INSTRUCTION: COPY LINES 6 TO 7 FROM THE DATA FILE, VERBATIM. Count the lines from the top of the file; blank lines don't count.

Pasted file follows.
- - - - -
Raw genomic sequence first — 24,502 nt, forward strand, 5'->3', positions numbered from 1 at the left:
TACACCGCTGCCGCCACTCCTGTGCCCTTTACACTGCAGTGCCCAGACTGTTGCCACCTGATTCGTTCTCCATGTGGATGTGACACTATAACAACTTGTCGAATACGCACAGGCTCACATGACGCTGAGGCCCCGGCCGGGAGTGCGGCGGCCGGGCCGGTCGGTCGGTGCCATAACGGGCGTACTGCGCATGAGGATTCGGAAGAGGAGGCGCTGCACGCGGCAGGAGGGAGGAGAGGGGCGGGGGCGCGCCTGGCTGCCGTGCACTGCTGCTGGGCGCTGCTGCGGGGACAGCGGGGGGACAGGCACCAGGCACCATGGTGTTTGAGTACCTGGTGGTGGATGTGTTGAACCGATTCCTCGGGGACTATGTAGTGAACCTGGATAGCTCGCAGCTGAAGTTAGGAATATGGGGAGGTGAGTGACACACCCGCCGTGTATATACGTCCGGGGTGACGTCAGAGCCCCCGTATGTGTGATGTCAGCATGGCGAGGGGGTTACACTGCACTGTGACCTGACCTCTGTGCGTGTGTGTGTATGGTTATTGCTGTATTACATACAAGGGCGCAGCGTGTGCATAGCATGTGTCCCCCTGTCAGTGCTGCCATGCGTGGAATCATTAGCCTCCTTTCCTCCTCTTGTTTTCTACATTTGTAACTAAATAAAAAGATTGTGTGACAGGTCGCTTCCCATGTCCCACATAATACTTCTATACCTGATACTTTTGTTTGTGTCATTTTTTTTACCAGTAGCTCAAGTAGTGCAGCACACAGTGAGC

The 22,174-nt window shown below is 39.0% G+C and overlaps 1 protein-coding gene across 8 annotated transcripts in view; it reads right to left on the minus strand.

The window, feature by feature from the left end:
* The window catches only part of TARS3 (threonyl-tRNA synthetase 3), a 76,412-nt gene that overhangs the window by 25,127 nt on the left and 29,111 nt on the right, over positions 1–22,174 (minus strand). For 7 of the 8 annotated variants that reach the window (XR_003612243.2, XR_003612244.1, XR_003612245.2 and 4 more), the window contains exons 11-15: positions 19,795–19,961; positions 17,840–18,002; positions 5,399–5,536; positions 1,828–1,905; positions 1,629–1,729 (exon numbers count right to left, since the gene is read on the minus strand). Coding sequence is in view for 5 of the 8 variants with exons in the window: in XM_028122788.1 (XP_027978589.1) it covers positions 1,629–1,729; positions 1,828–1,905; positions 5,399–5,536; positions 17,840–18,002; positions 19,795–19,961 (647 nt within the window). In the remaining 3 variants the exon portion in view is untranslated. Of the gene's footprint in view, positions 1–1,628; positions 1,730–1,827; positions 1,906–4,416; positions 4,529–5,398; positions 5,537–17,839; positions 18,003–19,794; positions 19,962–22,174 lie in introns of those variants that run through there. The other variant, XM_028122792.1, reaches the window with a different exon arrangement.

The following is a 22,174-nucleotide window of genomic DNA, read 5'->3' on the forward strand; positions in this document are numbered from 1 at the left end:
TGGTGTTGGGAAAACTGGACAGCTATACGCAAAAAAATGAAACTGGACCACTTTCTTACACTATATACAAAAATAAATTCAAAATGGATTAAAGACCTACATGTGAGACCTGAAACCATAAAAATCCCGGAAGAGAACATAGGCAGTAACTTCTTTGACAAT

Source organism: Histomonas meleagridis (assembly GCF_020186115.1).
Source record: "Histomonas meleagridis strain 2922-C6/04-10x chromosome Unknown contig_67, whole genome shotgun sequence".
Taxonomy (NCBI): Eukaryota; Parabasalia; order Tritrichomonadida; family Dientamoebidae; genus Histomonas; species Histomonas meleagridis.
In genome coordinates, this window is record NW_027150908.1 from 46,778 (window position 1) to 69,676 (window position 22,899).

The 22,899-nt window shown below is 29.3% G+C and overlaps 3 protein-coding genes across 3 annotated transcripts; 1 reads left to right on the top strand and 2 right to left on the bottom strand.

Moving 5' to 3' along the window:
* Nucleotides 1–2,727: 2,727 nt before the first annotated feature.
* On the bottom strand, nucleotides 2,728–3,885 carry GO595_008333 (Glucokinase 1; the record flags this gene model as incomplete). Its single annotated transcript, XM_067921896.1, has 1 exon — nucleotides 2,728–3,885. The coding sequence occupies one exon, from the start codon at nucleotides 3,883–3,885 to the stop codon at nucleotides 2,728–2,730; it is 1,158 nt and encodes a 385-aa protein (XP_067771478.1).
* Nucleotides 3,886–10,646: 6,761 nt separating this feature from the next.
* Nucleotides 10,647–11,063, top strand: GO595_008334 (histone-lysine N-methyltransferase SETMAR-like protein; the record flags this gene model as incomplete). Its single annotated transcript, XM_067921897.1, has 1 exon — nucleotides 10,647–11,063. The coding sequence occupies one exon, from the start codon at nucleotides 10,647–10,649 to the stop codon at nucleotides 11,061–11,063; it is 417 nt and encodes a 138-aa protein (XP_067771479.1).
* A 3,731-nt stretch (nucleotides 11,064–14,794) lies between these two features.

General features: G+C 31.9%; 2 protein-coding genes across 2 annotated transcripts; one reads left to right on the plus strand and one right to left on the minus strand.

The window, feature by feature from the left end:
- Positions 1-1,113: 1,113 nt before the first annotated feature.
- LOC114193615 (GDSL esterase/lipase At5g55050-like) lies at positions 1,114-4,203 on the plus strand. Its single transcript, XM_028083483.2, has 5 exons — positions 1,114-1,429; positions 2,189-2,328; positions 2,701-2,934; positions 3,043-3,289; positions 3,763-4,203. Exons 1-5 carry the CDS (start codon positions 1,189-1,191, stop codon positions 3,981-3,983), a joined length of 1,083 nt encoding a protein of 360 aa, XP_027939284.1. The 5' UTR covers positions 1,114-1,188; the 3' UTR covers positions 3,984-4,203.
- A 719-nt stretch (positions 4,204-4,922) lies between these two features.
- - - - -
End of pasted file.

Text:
The following is a 22,174-nucleotide window of genomic DNA, read 5'->3' on the forward strand; positions in this document are numbered from 1 at the left end:
TGGTGTTGGGAAAACTGGACAGCTATACGCAAAAAAATGAAACTGGACCACTTTCTTACACTATATACAAAAATAAATTCAAAATGGATTAAAGACCTACATGTGAGACCTGAAACCATAAAAATCCCGGAAGAGAACATAGGCAGTAACTTCTTTGACAAT